The federal agencies that are supposed to safeguard the nation's food have long resisted calls, including those from us, for merging into a single food authority. Amid the peanut-product salmonella outbreak, though, it's hard to imagine how their objections can stand.
The Food and Drug Administration, in charge of produce and processed foods, had primary responsibility for Peanut Corp. of America, accused of knowingly shipping salmonella-tainted products that ended up in a list of foodstuffs almost too long to comprehend. But the FDA had contracted out the inspection work to Georgia's food-safety agency. There has been criticism that the Centers for Disease Control and Prevention moved too slowly in analyzing the problem; meanwhile, the U.S. Department of Agriculture, which oversees foods sold for school lunches, also was looking into the Georgia plant.
Georgia's inspectors failed at their job repeatedly. That doesn't remotely exonerate the FDA, which learned in April, when Canada returned a shipment of foul goods, that there were signs of filth and disregard for public health. And the FDA bears responsibility for ensuring that its contractors are doing adequate inspections.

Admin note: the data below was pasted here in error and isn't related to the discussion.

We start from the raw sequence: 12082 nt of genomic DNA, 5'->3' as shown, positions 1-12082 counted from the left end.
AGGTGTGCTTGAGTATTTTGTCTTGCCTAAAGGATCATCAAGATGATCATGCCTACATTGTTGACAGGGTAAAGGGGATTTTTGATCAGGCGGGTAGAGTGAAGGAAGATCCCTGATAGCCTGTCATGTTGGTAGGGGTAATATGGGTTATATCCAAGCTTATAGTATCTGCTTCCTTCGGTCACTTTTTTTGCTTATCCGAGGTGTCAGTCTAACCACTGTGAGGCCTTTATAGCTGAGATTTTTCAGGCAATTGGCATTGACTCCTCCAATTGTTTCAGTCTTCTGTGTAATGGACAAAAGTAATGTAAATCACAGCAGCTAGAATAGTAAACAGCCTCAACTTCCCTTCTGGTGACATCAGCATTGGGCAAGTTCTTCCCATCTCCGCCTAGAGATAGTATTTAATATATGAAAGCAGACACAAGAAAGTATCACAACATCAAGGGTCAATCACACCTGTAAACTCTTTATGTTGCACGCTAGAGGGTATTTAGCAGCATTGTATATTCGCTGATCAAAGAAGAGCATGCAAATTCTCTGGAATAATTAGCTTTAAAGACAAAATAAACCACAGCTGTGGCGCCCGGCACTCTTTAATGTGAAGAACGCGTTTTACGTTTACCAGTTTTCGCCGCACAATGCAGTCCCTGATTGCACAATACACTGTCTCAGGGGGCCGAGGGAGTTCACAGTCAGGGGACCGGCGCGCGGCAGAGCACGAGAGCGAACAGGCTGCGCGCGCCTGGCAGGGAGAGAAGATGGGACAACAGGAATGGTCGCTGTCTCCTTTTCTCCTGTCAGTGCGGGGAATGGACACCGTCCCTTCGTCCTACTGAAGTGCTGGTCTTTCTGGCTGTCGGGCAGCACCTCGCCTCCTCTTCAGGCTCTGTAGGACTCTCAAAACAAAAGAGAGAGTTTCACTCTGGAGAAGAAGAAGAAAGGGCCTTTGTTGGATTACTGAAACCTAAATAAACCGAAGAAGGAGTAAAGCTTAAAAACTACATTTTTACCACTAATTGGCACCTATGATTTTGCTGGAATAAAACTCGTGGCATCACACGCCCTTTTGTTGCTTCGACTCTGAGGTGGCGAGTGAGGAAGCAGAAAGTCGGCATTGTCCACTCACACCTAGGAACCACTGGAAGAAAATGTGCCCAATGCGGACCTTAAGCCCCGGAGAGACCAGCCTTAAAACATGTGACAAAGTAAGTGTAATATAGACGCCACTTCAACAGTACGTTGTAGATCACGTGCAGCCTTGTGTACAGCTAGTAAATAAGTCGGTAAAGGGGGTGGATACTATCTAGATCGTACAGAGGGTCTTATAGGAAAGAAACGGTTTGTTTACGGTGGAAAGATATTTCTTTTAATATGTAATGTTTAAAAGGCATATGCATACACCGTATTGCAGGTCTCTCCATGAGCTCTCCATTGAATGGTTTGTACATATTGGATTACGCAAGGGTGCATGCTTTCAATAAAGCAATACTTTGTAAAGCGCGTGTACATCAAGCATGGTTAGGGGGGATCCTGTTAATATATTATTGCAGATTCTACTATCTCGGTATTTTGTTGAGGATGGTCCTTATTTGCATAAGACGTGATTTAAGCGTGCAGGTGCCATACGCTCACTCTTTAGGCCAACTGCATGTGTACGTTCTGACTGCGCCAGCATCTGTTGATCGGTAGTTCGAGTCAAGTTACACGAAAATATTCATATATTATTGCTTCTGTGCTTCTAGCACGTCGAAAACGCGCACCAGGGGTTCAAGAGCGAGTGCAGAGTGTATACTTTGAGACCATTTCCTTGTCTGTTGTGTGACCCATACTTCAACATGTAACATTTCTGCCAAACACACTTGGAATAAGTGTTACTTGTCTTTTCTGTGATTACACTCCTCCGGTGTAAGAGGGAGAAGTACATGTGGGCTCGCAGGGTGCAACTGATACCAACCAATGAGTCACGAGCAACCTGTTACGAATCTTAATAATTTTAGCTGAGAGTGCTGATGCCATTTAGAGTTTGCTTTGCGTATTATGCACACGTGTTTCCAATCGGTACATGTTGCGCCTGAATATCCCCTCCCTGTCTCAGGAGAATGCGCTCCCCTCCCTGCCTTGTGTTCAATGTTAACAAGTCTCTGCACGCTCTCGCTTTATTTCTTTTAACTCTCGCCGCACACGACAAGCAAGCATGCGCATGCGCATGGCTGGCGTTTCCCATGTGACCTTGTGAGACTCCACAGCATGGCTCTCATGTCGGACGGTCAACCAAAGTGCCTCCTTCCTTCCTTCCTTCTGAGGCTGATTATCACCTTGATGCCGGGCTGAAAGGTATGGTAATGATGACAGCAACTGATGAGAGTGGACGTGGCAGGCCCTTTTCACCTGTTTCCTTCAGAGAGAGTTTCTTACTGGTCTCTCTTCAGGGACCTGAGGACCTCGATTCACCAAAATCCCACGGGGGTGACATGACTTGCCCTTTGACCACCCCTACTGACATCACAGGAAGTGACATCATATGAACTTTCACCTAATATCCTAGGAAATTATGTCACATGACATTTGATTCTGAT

But then, the FDA itself, which oversees 80% of our food, hasn't done adequate inspections for years. Farm fields are checked once in a decade. In addition, each food agency has multiple missions. The FDA's drug-approval job tends to supersede its responsibilities for food. The USDA, which receives 80% of the food-safety budget, is supposed to promote the U.S. beef industry while protecting consumers from the worst meat and dairy producers.
Countries that have reformed their food-safety oversight -- Canada and Japan, for instance -- switched to a single agency. They also gave their food regulators more authority, and technology that allows quick tracking of food from farm to table. Yet such transformations won't help unless the agency is properly funded and required to perform regular inspections.
The tainted peanut products, which have sickened hundreds and may have caused nine deaths, represent a new level of food outrage, more serious than even the salmonella salsa and downer-cow beef recalls of 2008. In this case, the plant's management allegedly knew it was shipping food products that could kill, and then lied about it. The ongoing criminal investigation is an appropriate response; this should be treated as seriously as a multiple homicide. What, you might wonder, were these people thinking? Possibly that food inspection is so lax, and the responses to mass poisonings so predictable -- official indignation followed by complacency -- that nothing much would be done about it.